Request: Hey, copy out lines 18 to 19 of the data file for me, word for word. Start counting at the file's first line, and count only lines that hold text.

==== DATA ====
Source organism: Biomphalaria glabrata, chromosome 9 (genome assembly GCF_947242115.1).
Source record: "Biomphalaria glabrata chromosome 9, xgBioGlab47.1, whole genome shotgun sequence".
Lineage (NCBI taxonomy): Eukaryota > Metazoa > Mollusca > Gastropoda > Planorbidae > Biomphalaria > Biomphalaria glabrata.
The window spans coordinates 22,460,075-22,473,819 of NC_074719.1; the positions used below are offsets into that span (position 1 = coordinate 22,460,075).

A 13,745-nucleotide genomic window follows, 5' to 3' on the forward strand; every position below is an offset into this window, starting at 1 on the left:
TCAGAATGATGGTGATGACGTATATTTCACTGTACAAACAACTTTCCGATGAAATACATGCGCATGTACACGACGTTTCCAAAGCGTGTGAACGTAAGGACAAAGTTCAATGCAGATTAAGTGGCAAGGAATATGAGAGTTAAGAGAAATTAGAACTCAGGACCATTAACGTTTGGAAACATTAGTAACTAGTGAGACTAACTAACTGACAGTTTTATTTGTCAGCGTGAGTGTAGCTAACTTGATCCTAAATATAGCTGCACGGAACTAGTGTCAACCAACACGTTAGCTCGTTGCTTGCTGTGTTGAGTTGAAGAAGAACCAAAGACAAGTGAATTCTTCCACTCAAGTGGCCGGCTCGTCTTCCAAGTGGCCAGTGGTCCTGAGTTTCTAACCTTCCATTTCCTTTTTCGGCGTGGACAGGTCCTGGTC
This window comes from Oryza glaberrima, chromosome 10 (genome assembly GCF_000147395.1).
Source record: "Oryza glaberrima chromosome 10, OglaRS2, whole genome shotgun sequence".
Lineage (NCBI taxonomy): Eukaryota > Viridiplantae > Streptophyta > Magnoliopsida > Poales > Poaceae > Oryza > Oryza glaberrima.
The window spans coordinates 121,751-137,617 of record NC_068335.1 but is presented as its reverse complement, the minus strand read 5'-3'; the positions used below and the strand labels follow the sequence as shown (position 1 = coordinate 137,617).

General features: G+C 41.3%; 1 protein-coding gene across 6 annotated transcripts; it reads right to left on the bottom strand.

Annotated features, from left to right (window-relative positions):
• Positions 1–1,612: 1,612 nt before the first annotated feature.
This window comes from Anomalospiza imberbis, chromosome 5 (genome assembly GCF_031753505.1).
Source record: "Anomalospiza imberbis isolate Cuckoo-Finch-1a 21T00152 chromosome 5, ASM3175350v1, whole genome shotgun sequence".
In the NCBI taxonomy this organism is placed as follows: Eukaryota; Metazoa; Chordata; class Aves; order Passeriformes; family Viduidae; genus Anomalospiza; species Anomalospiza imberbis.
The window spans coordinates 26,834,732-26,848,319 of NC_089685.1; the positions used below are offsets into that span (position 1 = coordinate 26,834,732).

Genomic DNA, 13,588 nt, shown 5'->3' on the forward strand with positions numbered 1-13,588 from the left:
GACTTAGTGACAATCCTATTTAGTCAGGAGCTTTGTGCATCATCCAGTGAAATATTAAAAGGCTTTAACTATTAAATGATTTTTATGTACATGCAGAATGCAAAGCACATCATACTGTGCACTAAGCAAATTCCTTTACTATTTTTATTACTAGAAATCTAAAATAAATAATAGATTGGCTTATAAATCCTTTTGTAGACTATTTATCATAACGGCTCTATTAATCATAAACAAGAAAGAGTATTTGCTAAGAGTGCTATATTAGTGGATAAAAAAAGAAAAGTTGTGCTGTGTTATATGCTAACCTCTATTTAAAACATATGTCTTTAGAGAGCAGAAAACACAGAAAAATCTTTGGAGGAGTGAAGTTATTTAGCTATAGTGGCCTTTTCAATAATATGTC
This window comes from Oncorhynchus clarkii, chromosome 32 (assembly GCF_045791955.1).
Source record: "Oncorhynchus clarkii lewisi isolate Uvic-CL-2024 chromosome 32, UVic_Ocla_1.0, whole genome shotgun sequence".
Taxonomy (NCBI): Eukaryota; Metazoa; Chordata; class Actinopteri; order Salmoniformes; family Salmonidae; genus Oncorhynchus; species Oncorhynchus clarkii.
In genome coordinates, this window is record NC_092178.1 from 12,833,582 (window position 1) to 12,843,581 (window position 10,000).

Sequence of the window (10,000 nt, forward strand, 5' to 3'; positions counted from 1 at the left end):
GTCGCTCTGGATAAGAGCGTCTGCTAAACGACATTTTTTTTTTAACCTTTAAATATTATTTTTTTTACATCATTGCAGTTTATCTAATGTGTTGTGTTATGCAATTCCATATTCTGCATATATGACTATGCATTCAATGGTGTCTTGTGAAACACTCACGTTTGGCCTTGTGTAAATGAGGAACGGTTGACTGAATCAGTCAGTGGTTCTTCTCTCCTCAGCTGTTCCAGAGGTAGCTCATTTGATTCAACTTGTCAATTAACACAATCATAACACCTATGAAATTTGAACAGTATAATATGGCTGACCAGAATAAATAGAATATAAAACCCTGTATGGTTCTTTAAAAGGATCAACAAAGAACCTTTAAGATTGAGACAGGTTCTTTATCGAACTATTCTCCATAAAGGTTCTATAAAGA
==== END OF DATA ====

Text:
Genomic DNA, 13,588 nt, shown 5'->3' on the forward strand with positions numbered 1-13,588 from the left:
GACTTAGTGACAATCCTATTTAGTCAGGAGCTTTGTGCATCATCCAGTGAAATATTAAAAGGCTTTAACTATTAAATGATTTTTATGTACATGCAGAATGCAAAGCACATCATACTGTGCACTAAGCAAATTCCTTTACTATTTTTATTACTAGAAATCTAAAATAAATAATAGATTGGCTTATAAATCCTTTTGTAGACTATTTATCATAACGGCTCTATTAATCATAAACAAGAAAGAGTATTTGCTAAGAGTGCTATATTAGTGGATAAAAAAAGAAAAGTTGTGCTGTGTTATATGCTAACCTCTATTTAAAACATATGTCTTTAGAGAGCAGAAAACACAGAAAAATCTTTGGAGGAGTGAAGTTATTTAGCTATAGTGGCCTTTTCAATAATATGTC